Seems like déjà vu all over again in Malaysia. The opposition leader, Anwar Ibrahim, who was sentenced to jail in 2000 for sodomy (it’s a crime in Malaysia), once more faces similar charges. As before, Anwar, a former leader of the governing coalition who turned to the opposition, claims he’s been set up by the ruling party, which has dominated Malaysian politics (not to mention the police force and judiciary) since independence. He has a point. Several of the people who, in the previous case, had claimed to have had sex with him later recanted their confessions, and the DNA evidence seemed likely to have been fabricated. This time, an independent medical report has found that the man who claimed to have had sex with Anwar was never sodomised.
Not that the police have anything to fear. In another recent high-profile case, a journalist who had reported allegations of corruption supposedly fell to his death from a skyscraper while in custody. A forensic report by a Thai scientist not affiliated with the Malaysian government concluded that the man had been beaten severely before he ‘fell’.
Yet the ruling coalition this time will find it much harder to pin the charges on Anwar. The internet and other new media have broken the stranglehold of the state-dominated press. Last year, the opposition – an unwieldy group of ethnic Chinese, ethnic Malay liberals like Anwar and Malay Islamists – broke the ruling party’s symbolic control of more than two-thirds of Parliament. They’ve also won control of four state governments. The ruling party has fought back – states that go over to the opposition tend suddenly to lose their government-funded projects – but the opposition has managed to hang on. And the prime minister, Najib Tun Ruzak, though a savvy political operator, is a mere shadow of Mahathir Mohamad, the long-ruling autocrat who was in charge during Anwar’s first trial.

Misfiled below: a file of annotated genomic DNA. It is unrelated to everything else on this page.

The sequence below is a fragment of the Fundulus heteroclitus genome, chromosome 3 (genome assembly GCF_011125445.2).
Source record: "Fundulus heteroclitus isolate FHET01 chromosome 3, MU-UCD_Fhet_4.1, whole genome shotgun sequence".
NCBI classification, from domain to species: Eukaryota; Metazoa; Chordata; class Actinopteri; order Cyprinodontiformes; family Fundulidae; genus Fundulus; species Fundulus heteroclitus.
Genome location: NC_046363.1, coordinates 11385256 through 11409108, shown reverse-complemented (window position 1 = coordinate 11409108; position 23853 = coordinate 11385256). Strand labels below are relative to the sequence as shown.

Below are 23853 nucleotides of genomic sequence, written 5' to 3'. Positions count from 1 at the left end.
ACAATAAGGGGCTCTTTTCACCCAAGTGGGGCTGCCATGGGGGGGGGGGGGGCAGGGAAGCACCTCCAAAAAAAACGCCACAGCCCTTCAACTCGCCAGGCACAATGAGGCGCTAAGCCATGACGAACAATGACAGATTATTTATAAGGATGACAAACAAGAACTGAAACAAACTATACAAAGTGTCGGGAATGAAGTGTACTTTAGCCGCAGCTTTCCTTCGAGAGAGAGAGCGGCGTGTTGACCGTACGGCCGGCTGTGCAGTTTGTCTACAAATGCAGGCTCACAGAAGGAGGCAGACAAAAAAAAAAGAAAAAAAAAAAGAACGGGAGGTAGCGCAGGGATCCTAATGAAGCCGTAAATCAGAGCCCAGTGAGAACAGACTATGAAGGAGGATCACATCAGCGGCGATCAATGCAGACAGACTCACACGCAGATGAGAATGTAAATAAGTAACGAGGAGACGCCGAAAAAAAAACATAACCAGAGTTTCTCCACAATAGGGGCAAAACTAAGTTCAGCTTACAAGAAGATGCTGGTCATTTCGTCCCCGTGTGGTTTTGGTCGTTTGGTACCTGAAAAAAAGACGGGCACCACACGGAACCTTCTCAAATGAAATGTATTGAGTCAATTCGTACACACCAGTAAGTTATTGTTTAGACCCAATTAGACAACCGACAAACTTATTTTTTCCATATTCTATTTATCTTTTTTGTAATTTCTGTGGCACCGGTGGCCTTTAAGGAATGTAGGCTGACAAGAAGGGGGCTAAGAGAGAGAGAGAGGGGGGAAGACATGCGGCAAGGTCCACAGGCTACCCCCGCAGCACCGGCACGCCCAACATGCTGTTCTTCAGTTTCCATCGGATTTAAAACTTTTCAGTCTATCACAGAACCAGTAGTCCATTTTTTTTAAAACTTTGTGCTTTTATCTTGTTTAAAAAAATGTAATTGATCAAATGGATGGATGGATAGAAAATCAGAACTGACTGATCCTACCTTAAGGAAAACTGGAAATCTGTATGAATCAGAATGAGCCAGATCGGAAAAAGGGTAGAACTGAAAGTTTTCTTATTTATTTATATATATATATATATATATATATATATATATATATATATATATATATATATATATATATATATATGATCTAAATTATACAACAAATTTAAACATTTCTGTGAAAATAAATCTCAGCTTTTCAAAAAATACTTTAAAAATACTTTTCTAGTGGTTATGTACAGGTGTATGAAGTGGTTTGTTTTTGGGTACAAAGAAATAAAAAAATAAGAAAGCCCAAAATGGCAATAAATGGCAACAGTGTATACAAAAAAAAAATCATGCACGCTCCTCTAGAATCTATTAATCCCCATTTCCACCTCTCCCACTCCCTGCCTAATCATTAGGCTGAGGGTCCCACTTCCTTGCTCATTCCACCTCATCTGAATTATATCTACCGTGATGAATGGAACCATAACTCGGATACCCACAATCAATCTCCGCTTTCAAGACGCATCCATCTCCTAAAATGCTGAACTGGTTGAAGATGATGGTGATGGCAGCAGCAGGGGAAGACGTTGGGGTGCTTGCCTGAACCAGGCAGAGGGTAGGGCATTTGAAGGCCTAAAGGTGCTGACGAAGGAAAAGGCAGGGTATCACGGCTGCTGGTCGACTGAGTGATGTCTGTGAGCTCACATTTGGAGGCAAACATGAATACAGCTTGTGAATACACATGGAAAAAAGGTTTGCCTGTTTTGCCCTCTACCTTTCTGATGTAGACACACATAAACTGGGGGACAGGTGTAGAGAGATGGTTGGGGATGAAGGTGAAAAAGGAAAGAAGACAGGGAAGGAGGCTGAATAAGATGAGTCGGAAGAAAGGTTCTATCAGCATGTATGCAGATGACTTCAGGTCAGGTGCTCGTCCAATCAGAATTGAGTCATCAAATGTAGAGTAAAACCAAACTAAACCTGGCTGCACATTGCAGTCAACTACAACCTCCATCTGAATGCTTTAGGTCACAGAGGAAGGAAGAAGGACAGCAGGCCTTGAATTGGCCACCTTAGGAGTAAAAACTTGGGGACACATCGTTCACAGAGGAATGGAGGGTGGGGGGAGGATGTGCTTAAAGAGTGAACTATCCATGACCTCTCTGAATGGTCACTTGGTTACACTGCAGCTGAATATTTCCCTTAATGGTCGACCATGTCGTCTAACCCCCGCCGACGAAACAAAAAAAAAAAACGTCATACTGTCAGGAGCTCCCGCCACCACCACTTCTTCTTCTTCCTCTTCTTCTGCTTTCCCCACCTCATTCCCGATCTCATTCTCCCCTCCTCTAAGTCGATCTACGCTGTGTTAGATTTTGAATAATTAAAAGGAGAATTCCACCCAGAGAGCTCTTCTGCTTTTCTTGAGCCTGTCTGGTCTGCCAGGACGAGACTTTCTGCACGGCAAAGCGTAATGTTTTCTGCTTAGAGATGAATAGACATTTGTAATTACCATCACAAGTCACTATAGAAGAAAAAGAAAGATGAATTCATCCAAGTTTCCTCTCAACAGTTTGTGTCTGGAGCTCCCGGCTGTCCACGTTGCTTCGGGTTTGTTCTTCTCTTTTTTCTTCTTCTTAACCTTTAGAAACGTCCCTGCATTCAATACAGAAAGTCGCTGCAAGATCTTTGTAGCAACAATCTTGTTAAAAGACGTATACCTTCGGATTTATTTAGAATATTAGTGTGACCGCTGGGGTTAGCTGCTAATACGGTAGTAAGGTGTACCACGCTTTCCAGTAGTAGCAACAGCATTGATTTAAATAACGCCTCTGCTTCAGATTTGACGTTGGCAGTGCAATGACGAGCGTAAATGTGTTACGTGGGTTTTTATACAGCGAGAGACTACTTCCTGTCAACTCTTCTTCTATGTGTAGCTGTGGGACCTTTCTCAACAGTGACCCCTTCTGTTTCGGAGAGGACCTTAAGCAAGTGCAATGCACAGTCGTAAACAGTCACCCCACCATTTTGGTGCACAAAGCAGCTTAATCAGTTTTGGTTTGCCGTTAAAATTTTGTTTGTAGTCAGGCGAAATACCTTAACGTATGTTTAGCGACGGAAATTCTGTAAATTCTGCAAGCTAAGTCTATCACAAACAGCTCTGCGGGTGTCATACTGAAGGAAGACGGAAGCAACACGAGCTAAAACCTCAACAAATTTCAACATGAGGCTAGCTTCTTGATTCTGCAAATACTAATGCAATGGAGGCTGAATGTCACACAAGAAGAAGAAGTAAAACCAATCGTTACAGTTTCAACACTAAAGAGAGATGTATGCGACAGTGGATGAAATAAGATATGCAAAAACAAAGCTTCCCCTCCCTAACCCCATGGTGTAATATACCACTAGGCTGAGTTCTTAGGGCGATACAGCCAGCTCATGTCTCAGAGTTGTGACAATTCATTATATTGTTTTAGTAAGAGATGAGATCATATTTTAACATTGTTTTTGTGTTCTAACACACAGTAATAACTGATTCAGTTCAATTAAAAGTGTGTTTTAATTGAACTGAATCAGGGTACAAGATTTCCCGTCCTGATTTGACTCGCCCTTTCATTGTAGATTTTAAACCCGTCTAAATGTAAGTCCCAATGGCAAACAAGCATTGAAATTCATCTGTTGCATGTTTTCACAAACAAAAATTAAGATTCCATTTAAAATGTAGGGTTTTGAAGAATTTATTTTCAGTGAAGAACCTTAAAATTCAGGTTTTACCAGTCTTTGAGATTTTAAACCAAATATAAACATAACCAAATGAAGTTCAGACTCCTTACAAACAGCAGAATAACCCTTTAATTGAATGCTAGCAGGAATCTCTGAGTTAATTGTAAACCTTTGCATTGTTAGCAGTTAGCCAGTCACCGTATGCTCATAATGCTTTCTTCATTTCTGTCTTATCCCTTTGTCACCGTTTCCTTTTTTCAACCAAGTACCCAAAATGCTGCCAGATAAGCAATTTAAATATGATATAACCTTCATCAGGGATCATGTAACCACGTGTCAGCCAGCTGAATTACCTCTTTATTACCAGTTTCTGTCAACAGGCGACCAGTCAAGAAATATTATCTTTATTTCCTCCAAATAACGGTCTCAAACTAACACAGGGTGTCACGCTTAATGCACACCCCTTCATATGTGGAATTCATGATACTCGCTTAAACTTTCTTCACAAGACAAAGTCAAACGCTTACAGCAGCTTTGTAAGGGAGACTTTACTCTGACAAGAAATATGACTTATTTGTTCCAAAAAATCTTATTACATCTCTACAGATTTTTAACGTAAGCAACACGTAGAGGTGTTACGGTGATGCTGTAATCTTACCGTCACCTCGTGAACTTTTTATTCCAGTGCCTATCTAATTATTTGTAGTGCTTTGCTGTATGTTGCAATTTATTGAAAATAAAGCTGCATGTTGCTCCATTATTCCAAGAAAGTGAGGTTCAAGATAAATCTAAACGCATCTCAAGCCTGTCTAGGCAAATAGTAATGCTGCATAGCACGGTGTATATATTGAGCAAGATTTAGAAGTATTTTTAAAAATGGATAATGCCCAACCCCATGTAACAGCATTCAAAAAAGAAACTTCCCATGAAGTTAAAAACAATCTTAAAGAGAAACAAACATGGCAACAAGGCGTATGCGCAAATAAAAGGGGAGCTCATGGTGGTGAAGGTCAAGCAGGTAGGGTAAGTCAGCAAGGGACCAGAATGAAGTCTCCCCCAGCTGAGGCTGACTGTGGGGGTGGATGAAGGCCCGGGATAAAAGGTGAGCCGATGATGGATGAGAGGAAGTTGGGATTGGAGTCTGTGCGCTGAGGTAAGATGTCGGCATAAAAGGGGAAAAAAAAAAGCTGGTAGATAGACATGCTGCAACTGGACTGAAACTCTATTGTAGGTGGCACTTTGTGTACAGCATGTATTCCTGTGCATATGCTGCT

The new Anwar trial – set to begin on 25 January – could prove far more explosive than the last. Then, tens of thousands of Malaysians poured onto the main green, near the courthouse, to demonstrate against the government, chanting: ‘Reformasi! Reformasi!’ This time, with Anwar in a much stronger position politically, those earlier protests could come to seem like nothing.